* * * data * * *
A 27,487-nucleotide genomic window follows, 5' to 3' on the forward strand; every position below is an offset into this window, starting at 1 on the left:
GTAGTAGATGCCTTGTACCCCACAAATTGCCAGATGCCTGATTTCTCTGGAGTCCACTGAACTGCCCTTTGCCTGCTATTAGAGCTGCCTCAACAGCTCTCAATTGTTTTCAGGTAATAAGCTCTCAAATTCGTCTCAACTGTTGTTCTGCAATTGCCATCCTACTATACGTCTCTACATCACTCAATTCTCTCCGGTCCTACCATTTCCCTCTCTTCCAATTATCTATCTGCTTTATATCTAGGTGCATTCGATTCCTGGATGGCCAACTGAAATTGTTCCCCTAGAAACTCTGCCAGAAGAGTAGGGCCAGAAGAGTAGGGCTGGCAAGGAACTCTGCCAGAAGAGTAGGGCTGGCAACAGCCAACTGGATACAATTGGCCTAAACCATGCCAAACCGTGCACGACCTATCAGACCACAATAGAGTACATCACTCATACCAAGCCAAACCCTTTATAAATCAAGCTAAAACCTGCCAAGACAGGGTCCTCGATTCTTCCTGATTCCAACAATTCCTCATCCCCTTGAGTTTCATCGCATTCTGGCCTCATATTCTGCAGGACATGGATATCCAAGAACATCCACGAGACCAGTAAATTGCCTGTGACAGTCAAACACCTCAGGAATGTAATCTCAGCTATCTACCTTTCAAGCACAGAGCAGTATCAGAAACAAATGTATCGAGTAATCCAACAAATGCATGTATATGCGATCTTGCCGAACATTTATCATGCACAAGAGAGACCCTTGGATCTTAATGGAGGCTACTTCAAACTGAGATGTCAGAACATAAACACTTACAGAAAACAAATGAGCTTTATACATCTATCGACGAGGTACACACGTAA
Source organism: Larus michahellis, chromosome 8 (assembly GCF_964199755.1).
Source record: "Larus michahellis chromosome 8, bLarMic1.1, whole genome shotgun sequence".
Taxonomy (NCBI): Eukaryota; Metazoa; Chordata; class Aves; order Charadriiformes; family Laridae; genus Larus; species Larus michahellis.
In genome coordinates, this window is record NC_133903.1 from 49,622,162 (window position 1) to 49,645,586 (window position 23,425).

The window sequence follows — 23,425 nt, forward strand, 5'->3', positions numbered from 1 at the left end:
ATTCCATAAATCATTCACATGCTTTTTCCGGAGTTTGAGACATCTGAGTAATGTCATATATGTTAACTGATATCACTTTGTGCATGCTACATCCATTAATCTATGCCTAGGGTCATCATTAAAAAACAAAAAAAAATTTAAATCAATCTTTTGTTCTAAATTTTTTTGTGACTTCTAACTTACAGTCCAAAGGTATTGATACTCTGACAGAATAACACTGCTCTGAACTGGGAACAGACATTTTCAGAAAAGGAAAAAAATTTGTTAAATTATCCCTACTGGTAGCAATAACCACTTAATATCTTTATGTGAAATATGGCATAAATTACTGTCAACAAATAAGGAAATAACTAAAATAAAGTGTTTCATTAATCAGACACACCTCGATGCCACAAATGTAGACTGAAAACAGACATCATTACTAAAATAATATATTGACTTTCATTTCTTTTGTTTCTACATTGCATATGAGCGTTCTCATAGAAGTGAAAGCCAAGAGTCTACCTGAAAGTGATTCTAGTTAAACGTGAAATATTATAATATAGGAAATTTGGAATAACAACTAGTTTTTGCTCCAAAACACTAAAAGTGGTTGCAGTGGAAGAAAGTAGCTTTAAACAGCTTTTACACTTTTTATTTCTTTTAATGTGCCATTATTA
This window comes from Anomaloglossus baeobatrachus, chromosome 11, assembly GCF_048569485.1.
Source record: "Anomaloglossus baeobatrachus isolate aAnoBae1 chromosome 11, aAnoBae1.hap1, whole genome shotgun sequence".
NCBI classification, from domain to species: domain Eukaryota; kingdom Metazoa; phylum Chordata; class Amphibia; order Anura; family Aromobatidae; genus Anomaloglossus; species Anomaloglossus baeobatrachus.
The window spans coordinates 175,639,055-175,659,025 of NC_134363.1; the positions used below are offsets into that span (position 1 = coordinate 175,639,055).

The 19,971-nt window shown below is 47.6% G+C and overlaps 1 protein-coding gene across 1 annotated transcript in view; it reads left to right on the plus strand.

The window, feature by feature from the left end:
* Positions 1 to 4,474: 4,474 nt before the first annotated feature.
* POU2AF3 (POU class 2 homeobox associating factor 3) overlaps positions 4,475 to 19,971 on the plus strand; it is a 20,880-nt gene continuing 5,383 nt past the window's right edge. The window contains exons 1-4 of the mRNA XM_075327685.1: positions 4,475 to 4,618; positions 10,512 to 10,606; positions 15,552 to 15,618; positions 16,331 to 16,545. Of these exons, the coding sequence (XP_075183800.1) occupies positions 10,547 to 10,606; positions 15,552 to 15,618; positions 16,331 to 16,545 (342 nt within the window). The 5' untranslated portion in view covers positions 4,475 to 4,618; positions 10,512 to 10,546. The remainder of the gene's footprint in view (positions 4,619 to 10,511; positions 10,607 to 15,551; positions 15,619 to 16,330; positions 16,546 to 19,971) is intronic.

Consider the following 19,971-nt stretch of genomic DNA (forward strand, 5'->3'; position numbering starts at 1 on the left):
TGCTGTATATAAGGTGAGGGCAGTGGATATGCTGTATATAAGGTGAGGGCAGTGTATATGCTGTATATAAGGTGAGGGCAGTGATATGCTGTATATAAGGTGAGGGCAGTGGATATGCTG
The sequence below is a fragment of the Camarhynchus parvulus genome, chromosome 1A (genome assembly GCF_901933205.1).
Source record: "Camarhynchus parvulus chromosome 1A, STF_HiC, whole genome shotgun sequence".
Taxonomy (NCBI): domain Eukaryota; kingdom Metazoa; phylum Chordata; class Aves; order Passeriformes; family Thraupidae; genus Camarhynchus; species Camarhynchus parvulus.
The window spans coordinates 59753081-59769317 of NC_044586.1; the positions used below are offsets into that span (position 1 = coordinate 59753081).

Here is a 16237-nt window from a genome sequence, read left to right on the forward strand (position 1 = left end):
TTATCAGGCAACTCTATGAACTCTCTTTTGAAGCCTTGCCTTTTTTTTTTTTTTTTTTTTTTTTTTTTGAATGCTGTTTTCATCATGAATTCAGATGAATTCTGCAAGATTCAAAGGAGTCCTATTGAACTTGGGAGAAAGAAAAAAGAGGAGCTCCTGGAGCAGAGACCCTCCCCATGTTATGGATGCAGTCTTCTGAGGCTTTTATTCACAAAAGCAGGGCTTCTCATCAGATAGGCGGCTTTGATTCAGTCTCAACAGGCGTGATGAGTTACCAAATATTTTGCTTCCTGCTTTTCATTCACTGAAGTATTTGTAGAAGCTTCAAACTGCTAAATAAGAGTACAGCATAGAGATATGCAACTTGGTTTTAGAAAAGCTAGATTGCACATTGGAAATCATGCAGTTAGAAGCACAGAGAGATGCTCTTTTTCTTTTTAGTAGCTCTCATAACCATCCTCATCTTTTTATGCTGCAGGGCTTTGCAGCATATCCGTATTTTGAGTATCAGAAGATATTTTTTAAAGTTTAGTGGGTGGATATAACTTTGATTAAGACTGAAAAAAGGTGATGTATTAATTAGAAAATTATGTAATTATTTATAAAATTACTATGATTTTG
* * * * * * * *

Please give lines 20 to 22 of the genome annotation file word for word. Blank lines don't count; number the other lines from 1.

Source record: "Camarhynchus parvulus chromosome 1A, STF_HiC, whole genome shotgun sequence".
Taxonomy (NCBI): domain Eukaryota; kingdom Metazoa; phylum Chordata; class Aves; order Passeriformes; family Thraupidae; genus Camarhynchus; species Camarhynchus parvulus.
The window spans coordinates 59753081-59769317 of NC_044586.1; the positions used below are offsets into that span (position 1 = coordinate 59753081).